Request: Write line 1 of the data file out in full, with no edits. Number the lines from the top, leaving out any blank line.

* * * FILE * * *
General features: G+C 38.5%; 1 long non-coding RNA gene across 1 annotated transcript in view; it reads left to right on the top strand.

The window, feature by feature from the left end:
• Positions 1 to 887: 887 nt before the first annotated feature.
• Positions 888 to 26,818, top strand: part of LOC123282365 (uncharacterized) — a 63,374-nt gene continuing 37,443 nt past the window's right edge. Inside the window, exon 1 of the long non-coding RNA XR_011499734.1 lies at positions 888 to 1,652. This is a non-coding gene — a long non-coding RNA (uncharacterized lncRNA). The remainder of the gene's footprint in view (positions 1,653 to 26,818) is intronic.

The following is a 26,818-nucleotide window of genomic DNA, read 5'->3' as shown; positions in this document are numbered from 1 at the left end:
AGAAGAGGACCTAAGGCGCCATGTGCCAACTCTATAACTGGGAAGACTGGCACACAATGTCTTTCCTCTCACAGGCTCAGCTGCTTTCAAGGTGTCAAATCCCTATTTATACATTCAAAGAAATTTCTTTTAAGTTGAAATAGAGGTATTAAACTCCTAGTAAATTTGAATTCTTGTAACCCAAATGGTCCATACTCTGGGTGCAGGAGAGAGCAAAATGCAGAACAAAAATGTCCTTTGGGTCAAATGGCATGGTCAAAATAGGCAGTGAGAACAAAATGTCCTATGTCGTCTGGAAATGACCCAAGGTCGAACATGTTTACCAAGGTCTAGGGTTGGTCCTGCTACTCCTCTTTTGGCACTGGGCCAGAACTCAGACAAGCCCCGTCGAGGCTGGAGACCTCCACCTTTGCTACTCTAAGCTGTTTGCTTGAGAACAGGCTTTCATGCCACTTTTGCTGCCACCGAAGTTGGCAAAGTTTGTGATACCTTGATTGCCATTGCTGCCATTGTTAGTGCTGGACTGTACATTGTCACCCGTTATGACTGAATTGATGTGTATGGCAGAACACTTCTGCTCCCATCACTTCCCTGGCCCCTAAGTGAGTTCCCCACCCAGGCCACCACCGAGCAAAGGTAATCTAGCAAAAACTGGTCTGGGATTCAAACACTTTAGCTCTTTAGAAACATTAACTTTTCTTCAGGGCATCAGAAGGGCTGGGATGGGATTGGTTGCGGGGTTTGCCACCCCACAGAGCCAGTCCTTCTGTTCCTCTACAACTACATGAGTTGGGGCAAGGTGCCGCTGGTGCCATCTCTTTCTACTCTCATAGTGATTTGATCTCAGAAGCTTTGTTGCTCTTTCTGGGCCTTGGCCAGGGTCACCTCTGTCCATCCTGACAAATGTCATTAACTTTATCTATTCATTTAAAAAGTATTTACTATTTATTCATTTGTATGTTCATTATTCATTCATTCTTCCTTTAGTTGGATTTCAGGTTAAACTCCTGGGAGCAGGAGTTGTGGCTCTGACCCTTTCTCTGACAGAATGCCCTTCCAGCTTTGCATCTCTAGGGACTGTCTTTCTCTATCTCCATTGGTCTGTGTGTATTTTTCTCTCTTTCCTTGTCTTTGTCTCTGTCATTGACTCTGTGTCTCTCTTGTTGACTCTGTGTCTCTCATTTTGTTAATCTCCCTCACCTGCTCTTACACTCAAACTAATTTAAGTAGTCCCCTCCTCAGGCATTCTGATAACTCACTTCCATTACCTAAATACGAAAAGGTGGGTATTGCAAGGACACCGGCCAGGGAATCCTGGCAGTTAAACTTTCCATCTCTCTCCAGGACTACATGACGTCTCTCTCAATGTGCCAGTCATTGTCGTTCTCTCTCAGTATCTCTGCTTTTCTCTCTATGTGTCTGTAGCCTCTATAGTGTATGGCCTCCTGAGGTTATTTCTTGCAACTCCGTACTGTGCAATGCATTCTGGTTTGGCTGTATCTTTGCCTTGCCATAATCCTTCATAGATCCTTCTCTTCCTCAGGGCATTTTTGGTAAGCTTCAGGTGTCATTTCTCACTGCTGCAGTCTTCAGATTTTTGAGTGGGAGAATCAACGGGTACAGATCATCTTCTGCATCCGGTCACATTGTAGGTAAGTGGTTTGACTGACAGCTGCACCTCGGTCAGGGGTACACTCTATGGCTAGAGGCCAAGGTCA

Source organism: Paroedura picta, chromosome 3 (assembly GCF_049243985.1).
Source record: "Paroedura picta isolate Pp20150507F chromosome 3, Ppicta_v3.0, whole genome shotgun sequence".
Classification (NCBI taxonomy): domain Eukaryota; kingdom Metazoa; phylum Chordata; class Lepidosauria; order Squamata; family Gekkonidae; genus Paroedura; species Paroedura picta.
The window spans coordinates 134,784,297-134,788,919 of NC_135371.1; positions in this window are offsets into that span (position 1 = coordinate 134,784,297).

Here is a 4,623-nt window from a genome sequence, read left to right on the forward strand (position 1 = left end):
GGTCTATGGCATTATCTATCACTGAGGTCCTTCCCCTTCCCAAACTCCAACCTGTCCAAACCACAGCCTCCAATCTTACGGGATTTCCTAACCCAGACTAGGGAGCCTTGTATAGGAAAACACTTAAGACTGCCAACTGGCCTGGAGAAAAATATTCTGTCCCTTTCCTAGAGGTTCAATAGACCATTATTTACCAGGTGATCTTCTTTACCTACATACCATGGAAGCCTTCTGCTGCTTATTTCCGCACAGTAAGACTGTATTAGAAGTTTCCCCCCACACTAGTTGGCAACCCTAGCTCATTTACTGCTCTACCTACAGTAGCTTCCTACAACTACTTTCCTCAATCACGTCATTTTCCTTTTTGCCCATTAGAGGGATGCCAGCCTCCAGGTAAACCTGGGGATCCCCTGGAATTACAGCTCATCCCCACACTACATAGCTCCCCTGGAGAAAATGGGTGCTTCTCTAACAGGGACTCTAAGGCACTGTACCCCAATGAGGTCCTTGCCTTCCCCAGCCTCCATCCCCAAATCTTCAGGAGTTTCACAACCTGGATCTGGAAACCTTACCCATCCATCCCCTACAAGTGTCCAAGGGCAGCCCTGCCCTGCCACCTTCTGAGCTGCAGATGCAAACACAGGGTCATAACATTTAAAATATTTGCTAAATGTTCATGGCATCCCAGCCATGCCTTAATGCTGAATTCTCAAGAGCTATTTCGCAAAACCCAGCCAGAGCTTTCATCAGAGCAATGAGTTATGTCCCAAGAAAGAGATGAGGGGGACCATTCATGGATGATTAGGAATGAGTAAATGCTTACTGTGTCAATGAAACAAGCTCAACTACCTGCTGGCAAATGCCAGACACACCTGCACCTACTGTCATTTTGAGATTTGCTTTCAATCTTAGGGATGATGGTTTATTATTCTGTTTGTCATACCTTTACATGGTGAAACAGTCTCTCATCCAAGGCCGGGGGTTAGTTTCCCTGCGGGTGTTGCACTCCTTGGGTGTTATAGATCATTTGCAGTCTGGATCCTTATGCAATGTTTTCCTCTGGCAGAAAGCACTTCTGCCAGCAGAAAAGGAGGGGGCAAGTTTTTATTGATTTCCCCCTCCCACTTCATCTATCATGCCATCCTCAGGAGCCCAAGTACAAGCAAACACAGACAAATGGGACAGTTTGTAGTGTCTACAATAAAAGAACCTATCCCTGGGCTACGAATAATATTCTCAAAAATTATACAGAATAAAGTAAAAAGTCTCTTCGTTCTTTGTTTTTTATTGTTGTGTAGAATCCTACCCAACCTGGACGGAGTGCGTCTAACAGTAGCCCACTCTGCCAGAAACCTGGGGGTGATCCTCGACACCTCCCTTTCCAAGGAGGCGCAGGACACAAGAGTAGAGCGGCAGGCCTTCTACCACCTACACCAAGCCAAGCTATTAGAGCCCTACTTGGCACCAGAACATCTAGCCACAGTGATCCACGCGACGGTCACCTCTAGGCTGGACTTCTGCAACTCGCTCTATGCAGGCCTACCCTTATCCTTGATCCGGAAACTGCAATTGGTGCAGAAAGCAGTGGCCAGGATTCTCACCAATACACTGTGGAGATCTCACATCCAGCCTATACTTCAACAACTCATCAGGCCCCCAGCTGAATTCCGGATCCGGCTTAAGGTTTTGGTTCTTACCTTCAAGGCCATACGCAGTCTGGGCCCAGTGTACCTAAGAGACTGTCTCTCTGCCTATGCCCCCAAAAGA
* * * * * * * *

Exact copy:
General features: G+C 38.5%; 1 long non-coding RNA gene across 1 annotated transcript in view; it reads left to right on the top strand.